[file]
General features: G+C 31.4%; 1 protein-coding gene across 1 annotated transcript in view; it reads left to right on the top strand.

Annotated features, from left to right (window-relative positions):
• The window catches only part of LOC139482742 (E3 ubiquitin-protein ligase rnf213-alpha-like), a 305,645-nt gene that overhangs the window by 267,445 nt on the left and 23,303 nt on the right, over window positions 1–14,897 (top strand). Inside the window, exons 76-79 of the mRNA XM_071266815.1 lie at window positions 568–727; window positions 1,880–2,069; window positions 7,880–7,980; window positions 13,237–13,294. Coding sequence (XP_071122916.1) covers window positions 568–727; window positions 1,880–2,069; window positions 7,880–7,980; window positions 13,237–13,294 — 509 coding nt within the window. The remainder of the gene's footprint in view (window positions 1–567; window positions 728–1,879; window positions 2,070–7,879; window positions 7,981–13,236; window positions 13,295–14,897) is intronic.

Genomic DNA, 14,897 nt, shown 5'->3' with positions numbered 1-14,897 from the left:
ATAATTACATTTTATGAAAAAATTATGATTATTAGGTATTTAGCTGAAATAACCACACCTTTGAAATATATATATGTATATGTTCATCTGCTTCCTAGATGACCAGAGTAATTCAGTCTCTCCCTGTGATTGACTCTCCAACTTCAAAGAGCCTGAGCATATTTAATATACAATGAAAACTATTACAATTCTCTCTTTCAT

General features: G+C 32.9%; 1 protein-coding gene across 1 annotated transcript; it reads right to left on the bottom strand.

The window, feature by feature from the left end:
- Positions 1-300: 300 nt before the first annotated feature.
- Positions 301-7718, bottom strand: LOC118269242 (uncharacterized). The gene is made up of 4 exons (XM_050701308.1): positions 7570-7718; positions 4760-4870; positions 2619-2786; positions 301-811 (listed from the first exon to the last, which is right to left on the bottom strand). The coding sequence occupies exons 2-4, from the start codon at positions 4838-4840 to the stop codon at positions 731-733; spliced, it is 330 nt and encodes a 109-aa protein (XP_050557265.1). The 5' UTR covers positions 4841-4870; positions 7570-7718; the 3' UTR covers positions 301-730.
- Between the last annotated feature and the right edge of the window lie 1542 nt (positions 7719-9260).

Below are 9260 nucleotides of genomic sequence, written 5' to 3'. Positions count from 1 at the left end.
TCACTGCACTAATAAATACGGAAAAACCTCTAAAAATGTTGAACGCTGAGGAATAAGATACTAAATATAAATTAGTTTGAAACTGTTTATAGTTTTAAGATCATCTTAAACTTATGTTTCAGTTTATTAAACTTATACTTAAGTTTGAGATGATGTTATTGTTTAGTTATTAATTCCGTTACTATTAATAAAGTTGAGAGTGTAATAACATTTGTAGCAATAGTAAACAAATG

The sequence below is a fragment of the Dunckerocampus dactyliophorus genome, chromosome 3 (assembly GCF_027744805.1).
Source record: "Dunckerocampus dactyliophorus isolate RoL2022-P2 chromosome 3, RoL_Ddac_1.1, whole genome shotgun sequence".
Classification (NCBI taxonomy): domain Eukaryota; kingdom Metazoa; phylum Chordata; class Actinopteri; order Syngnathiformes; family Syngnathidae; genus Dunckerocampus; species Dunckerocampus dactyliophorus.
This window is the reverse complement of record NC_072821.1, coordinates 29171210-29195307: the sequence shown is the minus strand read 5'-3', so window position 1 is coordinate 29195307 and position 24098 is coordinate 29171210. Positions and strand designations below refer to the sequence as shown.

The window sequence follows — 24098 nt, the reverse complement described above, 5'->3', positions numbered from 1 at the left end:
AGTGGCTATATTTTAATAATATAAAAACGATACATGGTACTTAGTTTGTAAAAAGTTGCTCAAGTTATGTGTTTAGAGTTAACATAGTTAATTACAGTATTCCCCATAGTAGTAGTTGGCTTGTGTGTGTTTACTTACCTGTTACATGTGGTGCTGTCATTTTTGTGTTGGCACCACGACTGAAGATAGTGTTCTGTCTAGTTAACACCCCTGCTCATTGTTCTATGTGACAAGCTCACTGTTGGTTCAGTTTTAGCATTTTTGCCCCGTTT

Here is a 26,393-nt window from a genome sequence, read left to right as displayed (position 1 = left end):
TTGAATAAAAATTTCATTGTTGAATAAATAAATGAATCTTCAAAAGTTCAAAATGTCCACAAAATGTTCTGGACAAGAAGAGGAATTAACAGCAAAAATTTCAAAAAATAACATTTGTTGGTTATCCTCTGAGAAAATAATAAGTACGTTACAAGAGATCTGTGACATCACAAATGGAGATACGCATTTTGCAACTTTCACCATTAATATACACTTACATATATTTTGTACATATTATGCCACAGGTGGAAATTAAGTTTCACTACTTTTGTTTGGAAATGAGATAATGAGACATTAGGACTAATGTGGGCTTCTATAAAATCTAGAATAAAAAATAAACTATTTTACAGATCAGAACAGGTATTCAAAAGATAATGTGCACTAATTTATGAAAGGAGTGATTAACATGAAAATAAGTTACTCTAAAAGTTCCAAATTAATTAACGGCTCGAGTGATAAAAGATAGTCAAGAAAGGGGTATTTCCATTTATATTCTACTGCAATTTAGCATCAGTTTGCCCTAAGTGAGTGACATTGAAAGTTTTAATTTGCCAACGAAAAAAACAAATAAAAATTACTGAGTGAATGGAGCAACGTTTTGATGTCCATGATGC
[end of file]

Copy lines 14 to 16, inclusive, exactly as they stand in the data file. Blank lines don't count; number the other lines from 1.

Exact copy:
Source record: "Dunckerocampus dactyliophorus isolate RoL2022-P2 chromosome 3, RoL_Ddac_1.1, whole genome shotgun sequence".
Classification (NCBI taxonomy): domain Eukaryota; kingdom Metazoa; phylum Chordata; class Actinopteri; order Syngnathiformes; family Syngnathidae; genus Dunckerocampus; species Dunckerocampus dactyliophorus.
This window is the reverse complement of record NC_072821.1, coordinates 29171210-29195307: the sequence shown is the minus strand read 5'-3', so window position 1 is coordinate 29195307 and position 24098 is coordinate 29171210. Positions and strand designations below refer to the sequence as shown.